Location:2018 Annual Report
The overarching goal of this project is to integrate multi-sensor technology, knowledge of chemical and physical processes, and computer modeling of water, solute, and trace element transport into a water management system for optimal use of fresh, degraded, and recycled waters for irrigation with the following objectives. Objective 1: Develop a set of sensing technologies that measure soil and solution properties relevant to the use of low quality waters for irrigation, including salinity, sodicity, clay content, aluminum, iron oxides, organic matter, and soil solution boron concentration. Sensor technologies will include near-infrared (NIR), mid-infrared (MIR), and x-ray fluorescence (XRF) spectroscopy. Objective 2: Develop and evaluate an integrated system of tools for site-specific irrigation management to control soil salinity and related adverse conditions when using degraded waters. The integrated multiple-sensor system will combine the use of geospatial apparent soil electrical conductivity (ECa), y-ray spectrometry, and multi-spectral imagery. Subobjective 2a: Develop and evaluate an integrated multiple-sensor system (1) to delineate matric and osmotic stress patterns at field scale and (2) to enhance the robustness of regional-scale salinity assessment modeling. Subobjective 2b: Develop a set of integrated tools to diagnose and manage infiltration problems due to sodic conditions by modeling the chemical effects on infiltration reduction and quantifying soil sodicity.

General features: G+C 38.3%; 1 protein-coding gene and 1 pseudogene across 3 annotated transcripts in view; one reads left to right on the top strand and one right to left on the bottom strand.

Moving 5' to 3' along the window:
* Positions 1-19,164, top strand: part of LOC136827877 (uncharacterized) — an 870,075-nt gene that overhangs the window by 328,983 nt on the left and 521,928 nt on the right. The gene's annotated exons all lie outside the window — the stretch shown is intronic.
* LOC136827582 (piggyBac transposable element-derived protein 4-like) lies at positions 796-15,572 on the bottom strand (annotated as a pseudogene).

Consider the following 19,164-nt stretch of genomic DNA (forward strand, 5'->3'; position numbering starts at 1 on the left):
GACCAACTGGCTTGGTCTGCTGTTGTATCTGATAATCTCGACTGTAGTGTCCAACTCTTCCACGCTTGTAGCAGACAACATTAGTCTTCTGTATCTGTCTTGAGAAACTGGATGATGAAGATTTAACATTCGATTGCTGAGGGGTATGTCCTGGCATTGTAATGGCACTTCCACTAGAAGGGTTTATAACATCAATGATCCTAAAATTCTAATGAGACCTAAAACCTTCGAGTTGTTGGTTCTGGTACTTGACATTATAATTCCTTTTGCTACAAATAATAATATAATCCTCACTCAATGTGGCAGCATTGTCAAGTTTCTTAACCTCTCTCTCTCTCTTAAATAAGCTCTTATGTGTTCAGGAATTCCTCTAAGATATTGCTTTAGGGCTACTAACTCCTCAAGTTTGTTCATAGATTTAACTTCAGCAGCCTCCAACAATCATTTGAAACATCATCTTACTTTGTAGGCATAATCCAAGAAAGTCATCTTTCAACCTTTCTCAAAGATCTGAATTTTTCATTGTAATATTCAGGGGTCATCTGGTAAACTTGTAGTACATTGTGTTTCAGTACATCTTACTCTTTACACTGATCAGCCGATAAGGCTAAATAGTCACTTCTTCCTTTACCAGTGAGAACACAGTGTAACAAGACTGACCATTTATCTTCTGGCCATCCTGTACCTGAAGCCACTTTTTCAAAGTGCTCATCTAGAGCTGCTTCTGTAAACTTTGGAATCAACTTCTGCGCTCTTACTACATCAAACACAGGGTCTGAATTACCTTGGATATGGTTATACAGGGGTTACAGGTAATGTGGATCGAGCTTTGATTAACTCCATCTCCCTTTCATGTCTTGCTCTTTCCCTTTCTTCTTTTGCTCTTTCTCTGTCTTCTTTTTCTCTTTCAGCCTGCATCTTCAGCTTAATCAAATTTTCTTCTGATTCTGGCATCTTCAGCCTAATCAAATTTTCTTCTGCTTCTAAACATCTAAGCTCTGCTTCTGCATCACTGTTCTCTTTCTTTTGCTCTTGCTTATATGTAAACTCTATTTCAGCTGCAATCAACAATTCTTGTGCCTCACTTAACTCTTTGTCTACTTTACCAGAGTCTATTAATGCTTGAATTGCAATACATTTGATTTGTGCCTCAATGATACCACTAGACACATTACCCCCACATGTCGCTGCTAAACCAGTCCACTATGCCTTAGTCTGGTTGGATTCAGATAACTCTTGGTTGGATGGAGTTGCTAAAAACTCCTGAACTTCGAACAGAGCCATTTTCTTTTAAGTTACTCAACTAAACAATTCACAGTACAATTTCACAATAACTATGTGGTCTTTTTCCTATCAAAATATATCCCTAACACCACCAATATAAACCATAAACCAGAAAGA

Objective 1 Hypothesis: Portable near-infrared (NIR), mid-infrared (MIR) and x-ray fluorescence ( XRF) sensors can be calibrated in the lab to measure soil chemical properties, and used to observe changes in soil properties for management. Sensors will be tested under different soil conditions. Three portable sensors will be used: NIR, MIR, and XRF. Four experiments have been conceived. The 1st experiment evaluates in the lab the influence of texture, mineralogy, EC, pH, ESP, water content, and surface roughness on sensor measurements. Statistical relationships between properties and sensor will be quantified. The 2nd experiment looks at the sensors’ spectra and evaluates each sensor’s ability to identify soil properties of interest. The 3rd experiment evaluates the findings of experiments 1 and 2. The 4th experiment develops site-specific sensor calibrations for fields in Subobjective 2a. Objective 2a Hypothesis: A multi-sensor platform of y-ray and electromagnetic induction (EMI) combined with Landsat 7 multi-spectral imagery will improve the spatial delineation of salinity and texture to better identify field-scale matric and osmotic stress patterns. Spatial distribution of salinity and texture using EMI alone, EMI and y-ray in combination, and EMI and y-ray in combination with spectral imagery will be compared to ground-truth measurements. Sensor platform will be tested on 3 fields varying in texture, water content, salinity, sodicity, trace elements and parent material. An initial exploratory statistical analysis determines correlation coefficients between sensors and soil properties followed by a more extensive statistical analysis using spatial regression models. The goal is to enhance the robustness and credibility of the regional-scale salinity model developed at the US Salinity Lab by: (a) incorporation of orchards and vineyards into the model, (b) evaluation of a hybrid model that combines the annual integral approach with the multi-year approach, (c) validation of the model with an independent data set, and (d) establishment of the model’s temporal stability by comparing model prediction and measured data for the 1st & 5th years. Objective 2b Hypothesis: Long-term effects of irrigation and rainfall on the infiltration of water in soils at various SAR, pH, and EC will demonstrate a greater Na hazard than traditionally based short-term laboratory leaching studies. Experimental Design: Evaluate changes in infiltration over an 8-month period both under combined simulated rain and irrigation alone for a sandy loam soil, with irrigation treatments of 3 levels of pH and 5 levels of SAR (0, 2, 4, 6, 8, and 10). Soils will be prepared and irrigated or rain applied at a soil water potential of -50MPa. The calculated infiltration rates will be related to soil texture, and soil chemical conditions (EC, SAR, and pH).